The findings are based on almost 9000 children, who were part of the 1970 British Cohort Study, which regularly monitors a sample of the British population from birth onwards.
Relevant information was obtained at the children's birth, and at the ages of 5 and 10 years, from midwives and health visitors, parents, and teachers. This included how much the child weighed at birth and whether s/he was breastfed.
It also included factors that might influence or be linked with a child's reactions to stress and coping mechanisms, including maternal depression, parental education levels, their social class, and smoking habits.
When the children were 10 years old, their teachers were also asked to rate the anxiety of their pupils on a scale of zero to 50, while parents were interviewed about major family disruption, including divorce or separation, which had occurred when their child was between 5 and 10 years of age.
Unsurprisingly, when all the data were analysed, the findings pointed to a greater likelihood of high anxiety among children whose parents had divorced or separated.
But children who had been breastfed were significantly less anxious than their peers who had not been breastfed.
Breastfed children were almost twice as likely to be highly anxious, while children who had been bottle fed were over 9 times as likely to be highly anxious about parental divorce/separation.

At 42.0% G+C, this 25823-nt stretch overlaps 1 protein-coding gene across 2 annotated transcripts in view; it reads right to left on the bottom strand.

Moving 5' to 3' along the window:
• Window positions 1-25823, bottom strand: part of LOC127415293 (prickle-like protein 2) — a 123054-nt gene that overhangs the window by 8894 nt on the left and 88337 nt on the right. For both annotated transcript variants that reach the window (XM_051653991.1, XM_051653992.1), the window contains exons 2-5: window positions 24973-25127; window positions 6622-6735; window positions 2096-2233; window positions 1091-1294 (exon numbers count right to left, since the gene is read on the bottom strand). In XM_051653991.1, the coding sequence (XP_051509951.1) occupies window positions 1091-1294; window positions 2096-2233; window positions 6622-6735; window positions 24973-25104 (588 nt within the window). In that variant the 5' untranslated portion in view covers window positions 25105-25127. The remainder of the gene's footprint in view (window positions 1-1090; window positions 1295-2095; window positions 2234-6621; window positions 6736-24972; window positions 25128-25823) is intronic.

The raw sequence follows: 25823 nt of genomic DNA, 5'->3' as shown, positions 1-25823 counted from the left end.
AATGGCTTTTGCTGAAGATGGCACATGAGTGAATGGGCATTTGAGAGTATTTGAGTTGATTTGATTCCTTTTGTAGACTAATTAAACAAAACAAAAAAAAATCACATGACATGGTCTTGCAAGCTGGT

The findings held true, irrespective of other factors likely to influence the results.
The authors emphasise that their research does not prove that breastfeeding itself makes children cope better with life stress; rather, it may be a marker of some other maternal or parental factors, they say.
But they cite animal research, which suggests that the quality of physical contact between mother and baby during the first few days of life may influence the development of the offspring's neural and hormonal pathways that are involved in the stress response. Babies with more of the type of contact experienced during breast feeding coped better with stress when older.
Breastfeeding may also affect the quality of the bonding between mother and child, and the way in which the two relate to each other. And this may have a lasting impact on the child's anxiety levels in response to stressful life events, the authors suggest.
[Breast feeding and resilience against psychosocial stress Online First Arch Dis Child 2006 doi: 101136/adc.2006.096826]
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